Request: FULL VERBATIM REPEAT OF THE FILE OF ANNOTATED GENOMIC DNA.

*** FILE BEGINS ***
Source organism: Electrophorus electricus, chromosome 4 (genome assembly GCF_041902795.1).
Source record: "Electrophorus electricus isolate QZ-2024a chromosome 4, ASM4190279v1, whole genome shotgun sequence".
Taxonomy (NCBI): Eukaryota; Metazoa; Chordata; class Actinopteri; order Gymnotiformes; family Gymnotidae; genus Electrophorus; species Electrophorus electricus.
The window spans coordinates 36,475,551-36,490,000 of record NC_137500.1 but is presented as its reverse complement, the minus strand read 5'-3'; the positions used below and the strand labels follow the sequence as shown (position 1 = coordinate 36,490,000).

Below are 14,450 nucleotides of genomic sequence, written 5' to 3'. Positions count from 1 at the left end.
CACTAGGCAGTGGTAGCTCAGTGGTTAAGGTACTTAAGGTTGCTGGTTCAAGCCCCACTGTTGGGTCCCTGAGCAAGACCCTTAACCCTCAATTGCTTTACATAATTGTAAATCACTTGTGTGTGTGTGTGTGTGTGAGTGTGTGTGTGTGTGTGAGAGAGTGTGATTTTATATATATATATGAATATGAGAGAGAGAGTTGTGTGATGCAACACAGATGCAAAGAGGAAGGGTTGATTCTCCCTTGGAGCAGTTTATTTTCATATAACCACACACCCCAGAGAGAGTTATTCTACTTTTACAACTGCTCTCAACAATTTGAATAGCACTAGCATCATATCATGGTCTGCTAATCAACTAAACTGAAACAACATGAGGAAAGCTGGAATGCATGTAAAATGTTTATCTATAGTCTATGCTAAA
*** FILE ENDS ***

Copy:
Source organism: Electrophorus electricus, chromosome 4 (genome assembly GCF_041902795.1).
Source record: "Electrophorus electricus isolate QZ-2024a chromosome 4, ASM4190279v1, whole genome shotgun sequence".
Taxonomy (NCBI): Eukaryota; Metazoa; Chordata; class Actinopteri; order Gymnotiformes; family Gymnotidae; genus Electrophorus; species Electrophorus electricus.
The window spans coordinates 36,475,551-36,490,000 of record NC_137500.1 but is presented as its reverse complement, the minus strand read 5'-3'; the positions used below and the strand labels follow the sequence as shown (position 1 = coordinate 36,490,000).

Below are 14,450 nucleotides of genomic sequence, written 5' to 3'. Positions count from 1 at the left end.
CACTAGGCAGTGGTAGCTCAGTGGTTAAGGTACTTAAGGTTGCTGGTTCAAGCCCCACTGTTGGGTCCCTGAGCAAGACCCTTAACCCTCAATTGCTTTACATAATTGTAAATCACTTGTGTGTGTGTGTGTGTGTGAGTGTGTGTGTGTGTGTGAGAGAGTGTGATTTTATATATATATATGAATATGAGAGAGAGAGTTGTGTGATGCAACACAGATGCAAAGAGGAAGGGTTGATTCTCCCTTGGAGCAGTTTATTTTCATATAACCACACACCCCAGAGAGAGTTATTCTACTTTTACAACTGCTCTCAACAATTTGAATAGCACTAGCATCATATCATGGTCTGCTAATCAACTAAACTGAAACAACATGAGGAAAGCTGGAATGCATGTAAAATGTTTATCTATAGTCTATGCTAAA